Color and appearance factors are the primary quality attributes that can be appraised by consumers of fresh produce at the time of purchase (Gamble et al., 2006; Kramer, 1951). Historically, the snap beans purchased by U.S. consumers were a relatively light shade of green. However, in the 1990s, a major seed company introduced dark green beans to the U.S. fresh market (Brooker and Eastwood, 1992). The company promoted the dark green beans as being more attractive to buyers, but little objective information was available to back these claims. Moreover, it was not known how color might change after the dark green beans were cooked.
The human eye can perceive visual differences in greenness among fresh samples of snap bean pods (Hoffman and Kanapaux, 1955). It is less well understood how these subjective distinctions relate to both objective measures of greenness and subjective ratings for likelihood of purchase. Hoffman and Kanapaux (1955) found a significant correlation (r = 0.906, P ≤ 0.01) between visual color ratings and chlorophyll content of fresh snap bean pods, but chlorophyll is not the only pigment responsible for color in snap beans (Lopez-Hernandez et al., 1993). Brooker and Eastwood (1992) surveyed shoppers for selection preference when comparing fresh pods of the light green ‘Strike’ and the dark green ‘Labrador’ snap beans. They found a slight preference (52.2%) for the light green cultivar, but they did not attempt to relate these preferences to any objective measures of greenness.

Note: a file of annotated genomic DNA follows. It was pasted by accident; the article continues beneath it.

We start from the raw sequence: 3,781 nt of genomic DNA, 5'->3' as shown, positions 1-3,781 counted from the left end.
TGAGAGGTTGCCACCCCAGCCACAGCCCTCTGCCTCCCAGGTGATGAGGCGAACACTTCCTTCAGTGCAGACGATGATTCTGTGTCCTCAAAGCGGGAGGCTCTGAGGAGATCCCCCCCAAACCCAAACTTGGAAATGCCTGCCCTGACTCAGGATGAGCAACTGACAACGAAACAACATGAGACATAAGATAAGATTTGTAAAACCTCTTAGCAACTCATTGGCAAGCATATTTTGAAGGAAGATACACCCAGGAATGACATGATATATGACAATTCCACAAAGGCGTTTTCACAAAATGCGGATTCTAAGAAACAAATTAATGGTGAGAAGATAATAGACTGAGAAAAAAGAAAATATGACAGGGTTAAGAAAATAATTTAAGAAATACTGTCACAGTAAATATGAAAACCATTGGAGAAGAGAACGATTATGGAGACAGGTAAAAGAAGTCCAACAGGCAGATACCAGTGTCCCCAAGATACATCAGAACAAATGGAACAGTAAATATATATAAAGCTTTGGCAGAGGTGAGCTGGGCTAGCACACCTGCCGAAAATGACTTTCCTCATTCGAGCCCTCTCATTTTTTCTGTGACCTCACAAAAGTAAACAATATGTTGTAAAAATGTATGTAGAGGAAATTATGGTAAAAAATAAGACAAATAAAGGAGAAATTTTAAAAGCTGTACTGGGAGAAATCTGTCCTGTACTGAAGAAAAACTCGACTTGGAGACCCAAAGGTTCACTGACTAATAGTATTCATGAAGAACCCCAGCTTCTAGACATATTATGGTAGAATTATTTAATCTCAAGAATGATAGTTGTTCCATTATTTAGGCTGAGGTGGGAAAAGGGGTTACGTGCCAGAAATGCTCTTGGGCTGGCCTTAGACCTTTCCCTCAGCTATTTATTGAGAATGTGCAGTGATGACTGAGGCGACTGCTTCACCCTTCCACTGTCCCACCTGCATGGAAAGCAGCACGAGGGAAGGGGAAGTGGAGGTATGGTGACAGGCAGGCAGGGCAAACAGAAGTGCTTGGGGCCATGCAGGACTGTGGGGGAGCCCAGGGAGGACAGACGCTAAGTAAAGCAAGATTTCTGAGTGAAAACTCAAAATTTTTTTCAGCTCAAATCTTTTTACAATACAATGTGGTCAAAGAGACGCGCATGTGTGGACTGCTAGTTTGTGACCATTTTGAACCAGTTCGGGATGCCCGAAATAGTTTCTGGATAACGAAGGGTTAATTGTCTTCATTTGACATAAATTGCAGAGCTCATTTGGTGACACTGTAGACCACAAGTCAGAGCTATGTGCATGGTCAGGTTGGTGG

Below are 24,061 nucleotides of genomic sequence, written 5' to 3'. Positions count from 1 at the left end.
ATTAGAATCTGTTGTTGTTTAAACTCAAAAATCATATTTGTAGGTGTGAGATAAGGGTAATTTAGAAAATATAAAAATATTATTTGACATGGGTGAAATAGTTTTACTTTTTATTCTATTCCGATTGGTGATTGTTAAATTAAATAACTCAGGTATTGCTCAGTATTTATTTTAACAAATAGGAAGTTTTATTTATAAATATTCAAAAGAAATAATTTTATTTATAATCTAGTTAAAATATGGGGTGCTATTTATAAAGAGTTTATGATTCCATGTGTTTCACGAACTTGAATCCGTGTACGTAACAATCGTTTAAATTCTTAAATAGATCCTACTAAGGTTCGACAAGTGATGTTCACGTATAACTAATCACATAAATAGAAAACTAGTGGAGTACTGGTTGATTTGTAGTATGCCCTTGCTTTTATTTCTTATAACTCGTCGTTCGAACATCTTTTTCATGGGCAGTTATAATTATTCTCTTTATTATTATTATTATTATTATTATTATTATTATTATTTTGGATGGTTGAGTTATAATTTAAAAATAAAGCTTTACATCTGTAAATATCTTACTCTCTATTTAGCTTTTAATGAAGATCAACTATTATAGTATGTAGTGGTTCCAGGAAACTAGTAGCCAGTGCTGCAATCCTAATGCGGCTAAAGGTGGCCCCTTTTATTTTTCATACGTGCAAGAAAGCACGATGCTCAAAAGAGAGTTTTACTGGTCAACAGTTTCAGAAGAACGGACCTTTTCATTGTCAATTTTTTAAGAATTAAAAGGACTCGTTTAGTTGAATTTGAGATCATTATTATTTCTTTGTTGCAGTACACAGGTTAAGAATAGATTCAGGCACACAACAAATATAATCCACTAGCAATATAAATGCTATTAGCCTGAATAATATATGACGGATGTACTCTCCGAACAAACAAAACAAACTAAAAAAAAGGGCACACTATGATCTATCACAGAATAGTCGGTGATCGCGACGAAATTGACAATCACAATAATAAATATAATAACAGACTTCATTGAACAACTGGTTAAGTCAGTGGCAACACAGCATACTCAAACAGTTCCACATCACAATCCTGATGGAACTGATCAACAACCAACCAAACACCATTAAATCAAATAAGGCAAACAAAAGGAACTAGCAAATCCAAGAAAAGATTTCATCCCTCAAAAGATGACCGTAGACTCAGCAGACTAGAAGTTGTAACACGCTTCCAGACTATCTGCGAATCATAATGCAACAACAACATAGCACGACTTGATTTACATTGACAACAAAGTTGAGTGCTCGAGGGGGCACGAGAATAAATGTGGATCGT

Lee (1958) noted that when green vegetables are heated in water, the chloroplasts become swollen and may burst, resulting in a diffusion of green pigment throughout the cells and a more intense green appearance to the surface of the vegetable. Muftugil (1986) found that bean samples blanched with water or steam were more green than raw beans, but cultivars were not compared for possible differential responses.
The objectives of this study were: 1) to perform objective color evaluations on raw and cooked pod samples from several snap bean cultivars with pods representing a range of greenness; and 2) to determine whether consumers could distinguish differences in greenness among raw pod samples from several of these cultivars and, if so, whether these subjective distinctions would relate to both objective measures of greenness and subjective ratings for likelihood of purchase.
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